Within such an expansive paradigm, adultery could as easily be considered incest, as could a spiritual mentorship compromised by carnal desire. In fact, Justinian, during the sixth century, was the first emperor to provide a specifically Christian rationale for incest law. In his Codex (published in 529), Justinian prohibits marriage between godparent and godchild on the grounds that the baptismal sponsor should demonstrate paternal affection for the child--that the most appropriate relationship is "a spiritual bond brokered by God." (42) His prohibition follows a discussion of doubts of earlier jurists as to whether it was permissible to marry an emancipated alumna (foster daughter), lustinian argues that anyone who has been raised in Ioco filiae (in the place of a daughter) is ineligible as a wife, adding as well the prohibition against marrying a goddaughter. Clearly, Abraham's relationship with his niece Mary falls well within the realm of associations Justinian considers potentially incestuous, both carnal and spiritual. He has not only been identified by Mary's parents as the godfather for this child, but he also becomes, within the confines of his religious community, her spiritual father. In fact, Abraham's spiritual relationship exaggerates the possibility of incest by collocating boundaries defined by consanguinity with spiritual boundaries.

IV. "Ubi monita collegae ejus Ephraem?"--What has become of the counsel of his friend, Effrem? (43)

Originally titled Abraham by its earliest editors, Hrotsvit's complete incipit title for this play reads: Lapsus et conversio Marie, neptis habrahe heremicole--The Fall and Repentance of Mary, the Niece of the Hermit Abraham (my emphasis). Hrotsvit opens her description of the play by pointing to the consanguinity between the two protagonists and proceeds to emphasize and expand on the filiation between uncle and niece in the first three scenes of the play. Not surprisingly, these are the scenes in which Hrotsvit departs most fully from her source. True to her claim to recast her Christian material in Terentian rhetorical form, Hrotsvit handles the third-person narrative information offered in the Vita Sanctae Marie entirely in dramatic dialogue between Abraham and Effrem, a character who is mentioned only peripherally in the Vita Sanctae Marie. (44) Her restructuring of the narrative voice and her expansion of Effrem's role in the drama provide us with an entirely different frame for discussions of Mary's fall. In place of the narrator's observations about the "untold riches" that constitute Mary's material wealth, we have Effrem's and Abraham's etymology lesson about Mary's name. In comparing her to the stella maris, Effrem clearly imagines her as a type of the Blessed Virgin. However, her name anticipates a different Mary as well--the Magdalen who in her fall and repentance serves as the type for the journey Abraham's Mary will ultimately undergo. (45) Hrotsvit uses this ambiguity to great dramatic effect, leaving the audience to wonder what brought about Mary's fall and how her return to grace will take place.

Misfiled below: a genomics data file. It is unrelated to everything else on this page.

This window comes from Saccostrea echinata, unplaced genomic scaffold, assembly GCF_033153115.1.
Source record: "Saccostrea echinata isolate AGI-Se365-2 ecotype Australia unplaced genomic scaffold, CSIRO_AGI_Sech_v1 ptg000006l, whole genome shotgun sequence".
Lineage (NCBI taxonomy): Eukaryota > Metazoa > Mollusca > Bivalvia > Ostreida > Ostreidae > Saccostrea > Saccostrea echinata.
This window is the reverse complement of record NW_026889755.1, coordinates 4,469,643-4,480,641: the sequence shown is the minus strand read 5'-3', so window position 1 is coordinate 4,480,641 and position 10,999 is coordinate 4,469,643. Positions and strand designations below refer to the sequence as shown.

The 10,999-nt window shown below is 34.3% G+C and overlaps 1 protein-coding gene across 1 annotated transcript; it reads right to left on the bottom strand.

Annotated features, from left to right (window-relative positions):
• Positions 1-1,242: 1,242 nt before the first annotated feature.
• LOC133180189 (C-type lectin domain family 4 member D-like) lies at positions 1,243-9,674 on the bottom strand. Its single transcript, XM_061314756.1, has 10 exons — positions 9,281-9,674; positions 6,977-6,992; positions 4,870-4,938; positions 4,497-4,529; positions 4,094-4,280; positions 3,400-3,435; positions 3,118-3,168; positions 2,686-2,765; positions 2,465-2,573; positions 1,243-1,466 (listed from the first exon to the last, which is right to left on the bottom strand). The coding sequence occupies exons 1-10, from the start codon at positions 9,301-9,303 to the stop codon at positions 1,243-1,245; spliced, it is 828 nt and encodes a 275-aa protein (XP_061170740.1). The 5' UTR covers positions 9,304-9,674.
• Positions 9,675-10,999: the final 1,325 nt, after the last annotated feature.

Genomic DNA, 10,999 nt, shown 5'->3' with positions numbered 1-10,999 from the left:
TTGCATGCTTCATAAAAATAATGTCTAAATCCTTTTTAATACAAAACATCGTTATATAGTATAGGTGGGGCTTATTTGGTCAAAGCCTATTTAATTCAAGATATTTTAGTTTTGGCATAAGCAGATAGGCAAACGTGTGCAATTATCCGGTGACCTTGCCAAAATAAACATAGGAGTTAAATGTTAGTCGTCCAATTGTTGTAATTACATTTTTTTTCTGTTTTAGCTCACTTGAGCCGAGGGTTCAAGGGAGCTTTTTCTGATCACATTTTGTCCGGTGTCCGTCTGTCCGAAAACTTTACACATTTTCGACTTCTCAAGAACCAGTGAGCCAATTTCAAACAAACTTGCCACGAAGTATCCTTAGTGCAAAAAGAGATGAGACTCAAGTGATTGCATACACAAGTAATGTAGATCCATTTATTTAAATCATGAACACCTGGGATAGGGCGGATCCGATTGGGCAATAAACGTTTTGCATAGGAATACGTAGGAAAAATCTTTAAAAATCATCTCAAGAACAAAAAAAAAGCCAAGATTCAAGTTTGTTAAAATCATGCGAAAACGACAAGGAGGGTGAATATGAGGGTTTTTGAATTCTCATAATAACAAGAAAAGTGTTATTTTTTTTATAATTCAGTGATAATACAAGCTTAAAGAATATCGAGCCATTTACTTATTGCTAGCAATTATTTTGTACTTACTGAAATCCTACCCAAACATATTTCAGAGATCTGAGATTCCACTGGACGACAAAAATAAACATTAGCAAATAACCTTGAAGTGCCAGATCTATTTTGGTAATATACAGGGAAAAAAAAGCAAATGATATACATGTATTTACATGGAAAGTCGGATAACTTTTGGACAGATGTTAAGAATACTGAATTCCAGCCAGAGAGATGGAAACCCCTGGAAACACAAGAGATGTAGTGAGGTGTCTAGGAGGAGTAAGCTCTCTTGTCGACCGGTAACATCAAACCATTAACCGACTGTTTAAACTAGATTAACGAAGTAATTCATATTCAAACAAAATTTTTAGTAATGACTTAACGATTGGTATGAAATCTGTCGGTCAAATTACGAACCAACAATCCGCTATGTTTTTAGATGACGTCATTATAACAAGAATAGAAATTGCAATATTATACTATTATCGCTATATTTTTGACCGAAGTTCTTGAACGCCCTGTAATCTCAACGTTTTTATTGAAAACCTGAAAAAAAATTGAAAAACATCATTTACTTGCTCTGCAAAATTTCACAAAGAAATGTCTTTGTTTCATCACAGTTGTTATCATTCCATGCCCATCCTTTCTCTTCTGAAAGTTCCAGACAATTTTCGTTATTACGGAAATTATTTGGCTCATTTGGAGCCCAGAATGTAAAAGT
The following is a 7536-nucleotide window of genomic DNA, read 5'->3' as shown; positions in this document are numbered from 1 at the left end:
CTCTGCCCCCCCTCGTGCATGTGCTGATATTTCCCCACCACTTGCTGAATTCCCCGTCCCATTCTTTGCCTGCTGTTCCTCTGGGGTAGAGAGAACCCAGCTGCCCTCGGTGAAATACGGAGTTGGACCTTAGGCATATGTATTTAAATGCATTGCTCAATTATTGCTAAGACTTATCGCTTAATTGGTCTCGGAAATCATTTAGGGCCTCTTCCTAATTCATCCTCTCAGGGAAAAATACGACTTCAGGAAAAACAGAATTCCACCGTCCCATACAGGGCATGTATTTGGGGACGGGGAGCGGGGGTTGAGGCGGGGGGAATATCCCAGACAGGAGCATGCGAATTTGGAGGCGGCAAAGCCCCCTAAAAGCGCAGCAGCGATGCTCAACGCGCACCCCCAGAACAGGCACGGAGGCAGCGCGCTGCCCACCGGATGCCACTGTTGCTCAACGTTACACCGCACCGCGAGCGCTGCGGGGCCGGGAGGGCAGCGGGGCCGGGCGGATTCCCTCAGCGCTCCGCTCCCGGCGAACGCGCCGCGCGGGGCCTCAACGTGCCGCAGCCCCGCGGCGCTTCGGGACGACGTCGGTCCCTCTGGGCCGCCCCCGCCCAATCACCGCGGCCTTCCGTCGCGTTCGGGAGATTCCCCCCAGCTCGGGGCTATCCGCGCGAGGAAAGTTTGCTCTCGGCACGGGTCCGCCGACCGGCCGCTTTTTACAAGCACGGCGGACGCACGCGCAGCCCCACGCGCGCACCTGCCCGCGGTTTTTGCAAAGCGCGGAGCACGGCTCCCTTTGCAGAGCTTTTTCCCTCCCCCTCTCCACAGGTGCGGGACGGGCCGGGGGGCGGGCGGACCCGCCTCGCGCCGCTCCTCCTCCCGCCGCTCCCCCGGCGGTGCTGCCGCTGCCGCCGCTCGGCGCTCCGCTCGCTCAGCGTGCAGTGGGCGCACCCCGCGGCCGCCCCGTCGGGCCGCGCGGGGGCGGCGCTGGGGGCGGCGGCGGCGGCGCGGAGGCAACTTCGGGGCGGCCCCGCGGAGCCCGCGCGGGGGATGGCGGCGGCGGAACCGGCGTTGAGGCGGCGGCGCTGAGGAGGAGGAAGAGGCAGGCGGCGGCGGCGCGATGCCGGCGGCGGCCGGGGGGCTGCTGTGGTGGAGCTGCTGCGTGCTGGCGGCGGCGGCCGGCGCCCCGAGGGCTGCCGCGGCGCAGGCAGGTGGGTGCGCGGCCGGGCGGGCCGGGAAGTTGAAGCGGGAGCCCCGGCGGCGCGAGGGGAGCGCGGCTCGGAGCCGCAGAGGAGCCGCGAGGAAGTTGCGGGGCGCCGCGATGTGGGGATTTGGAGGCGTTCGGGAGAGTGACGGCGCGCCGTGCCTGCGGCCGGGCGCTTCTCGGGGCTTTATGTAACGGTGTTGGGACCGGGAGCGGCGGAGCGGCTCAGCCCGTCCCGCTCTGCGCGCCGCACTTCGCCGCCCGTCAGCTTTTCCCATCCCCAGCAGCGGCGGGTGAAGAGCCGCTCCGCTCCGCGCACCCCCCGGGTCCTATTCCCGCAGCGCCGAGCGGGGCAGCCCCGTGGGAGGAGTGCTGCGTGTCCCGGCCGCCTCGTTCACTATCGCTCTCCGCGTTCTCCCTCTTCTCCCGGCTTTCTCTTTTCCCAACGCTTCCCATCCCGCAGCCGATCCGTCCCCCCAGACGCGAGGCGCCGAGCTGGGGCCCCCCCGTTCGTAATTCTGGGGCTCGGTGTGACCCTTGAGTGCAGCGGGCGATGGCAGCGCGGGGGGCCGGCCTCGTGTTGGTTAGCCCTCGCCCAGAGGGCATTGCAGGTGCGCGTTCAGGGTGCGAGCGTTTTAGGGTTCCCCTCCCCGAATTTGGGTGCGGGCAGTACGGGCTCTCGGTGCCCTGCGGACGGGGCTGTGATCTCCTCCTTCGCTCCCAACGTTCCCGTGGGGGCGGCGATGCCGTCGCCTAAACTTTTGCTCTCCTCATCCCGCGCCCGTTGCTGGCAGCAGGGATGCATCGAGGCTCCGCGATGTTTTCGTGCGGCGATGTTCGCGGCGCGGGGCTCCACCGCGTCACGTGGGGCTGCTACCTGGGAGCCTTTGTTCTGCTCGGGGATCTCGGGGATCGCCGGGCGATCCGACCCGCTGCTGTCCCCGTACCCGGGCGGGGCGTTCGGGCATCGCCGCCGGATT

The most startling departure is Hrotsvit's substitution of Abraham's confession to Effrem of his "discovery" of Mary's disappearance for Mary's extended soliloquy in the Vita Sanctae Marie acknowledging her failure and self-contamination. In her soliloquy in the Vita Sanctae Marie, Mary explicitly takes full responsibility for her sinful behavior, confirming her personal weakness and sinfulness in the face of her seducer. In her dramatic rendering of this narrative, however, Hrotsvit elides Mary's confession, leaving her audience instead with an ambivalent portrait of Abraham and Effrem who come across as co-conspirators obsessed with controlling Mary's body and procuring her inviolability, regardless of the cost to Mary. At the outset of the play, in seeking the advice of his fellow hermit Effrem in the first scene, Abraham describes his deep affection for a not-quite-eight-year-old Mary and identifies her as the source of his cares. In the same breath he underscores his intimate relationship with his niece and his fear of the potential sullying of her body--that "ne immensa eius serenitas pulchritudinis / alicuius obfuscetur sorde coinquinationis" (the immense radiance of her beauty should wane / and be dimmed by some pollution's stain). (46) He admits that after bequeathing her wealth to the poor, he began to raise the orphaned girl in his own cell. She has become "mihi cura" (47) a care to him, he confesses to Effrem, with a pun on "cura" that suggests Mary is both his disease and his cure. Effrem, who has been listening attentively, inquiring about the girl's age, commenting on her immaturity, marvelling at her purity ("Laudabile"), enthusiastically endorses Abraham's desire that Mary be "Christo desponsari" (espoused to Christ) to preserve her virginity and prevent the "sorde" (pollution) that Abraham fears will befall her as she comes of age. (48)